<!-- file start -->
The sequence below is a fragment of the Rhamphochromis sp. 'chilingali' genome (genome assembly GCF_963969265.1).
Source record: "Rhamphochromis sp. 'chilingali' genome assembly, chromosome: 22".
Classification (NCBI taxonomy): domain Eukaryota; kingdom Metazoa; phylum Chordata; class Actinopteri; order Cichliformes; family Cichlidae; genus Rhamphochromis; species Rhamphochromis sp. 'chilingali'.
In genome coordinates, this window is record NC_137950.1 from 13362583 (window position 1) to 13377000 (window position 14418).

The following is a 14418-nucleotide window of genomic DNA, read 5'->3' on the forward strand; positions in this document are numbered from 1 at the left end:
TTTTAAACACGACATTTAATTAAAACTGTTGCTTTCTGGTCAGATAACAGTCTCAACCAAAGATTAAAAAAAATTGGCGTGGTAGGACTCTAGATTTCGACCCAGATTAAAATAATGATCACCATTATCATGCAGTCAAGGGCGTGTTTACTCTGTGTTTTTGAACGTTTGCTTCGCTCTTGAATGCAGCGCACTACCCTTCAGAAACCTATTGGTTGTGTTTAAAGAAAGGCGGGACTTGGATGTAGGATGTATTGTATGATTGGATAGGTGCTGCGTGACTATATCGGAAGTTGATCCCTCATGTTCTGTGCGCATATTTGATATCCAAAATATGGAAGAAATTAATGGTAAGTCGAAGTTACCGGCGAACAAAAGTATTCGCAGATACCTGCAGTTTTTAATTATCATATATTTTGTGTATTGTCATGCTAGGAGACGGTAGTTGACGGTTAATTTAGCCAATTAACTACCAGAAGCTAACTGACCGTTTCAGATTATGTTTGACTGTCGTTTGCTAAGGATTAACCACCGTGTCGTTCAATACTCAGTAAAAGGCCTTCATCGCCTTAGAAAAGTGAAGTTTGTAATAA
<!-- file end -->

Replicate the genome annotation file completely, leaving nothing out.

The sequence below is a fragment of the Rhamphochromis sp. 'chilingali' genome (genome assembly GCF_963969265.1).
Source record: "Rhamphochromis sp. 'chilingali' genome assembly, chromosome: 22".
Classification (NCBI taxonomy): domain Eukaryota; kingdom Metazoa; phylum Chordata; class Actinopteri; order Cichliformes; family Cichlidae; genus Rhamphochromis; species Rhamphochromis sp. 'chilingali'.
In genome coordinates, this window is record NC_137950.1 from 13362583 (window position 1) to 13377000 (window position 14418).

The following is a 14418-nucleotide window of genomic DNA, read 5'->3' on the forward strand; positions in this document are numbered from 1 at the left end:
TTTTAAACACGACATTTAATTAAAACTGTTGCTTTCTGGTCAGATAACAGTCTCAACCAAAGATTAAAAAAAATTGGCGTGGTAGGACTCTAGATTTCGACCCAGATTAAAATAATGATCACCATTATCATGCAGTCAAGGGCGTGTTTACTCTGTGTTTTTGAACGTTTGCTTCGCTCTTGAATGCAGCGCACTACCCTTCAGAAACCTATTGGTTGTGTTTAAAGAAAGGCGGGACTTGGATGTAGGATGTATTGTATGATTGGATAGGTGCTGCGTGACTATATCGGAAGTTGATCCCTCATGTTCTGTGCGCATATTTGATATCCAAAATATGGAAGAAATTAATGGTAAGTCGAAGTTACCGGCGAACAAAAGTATTCGCAGATACCTGCAGTTTTTAATTATCATATATTTTGTGTATTGTCATGCTAGGAGACGGTAGTTGACGGTTAATTTAGCCAATTAACTACCAGAAGCTAACTGACCGTTTCAGATTATGTTTGACTGTCGTTTGCTAAGGATTAACCACCGTGTCGTTCAATACTCAGTAAAAGGCCTTCATCGCCTTAGAAAAGTGAAGTTTGTAATAA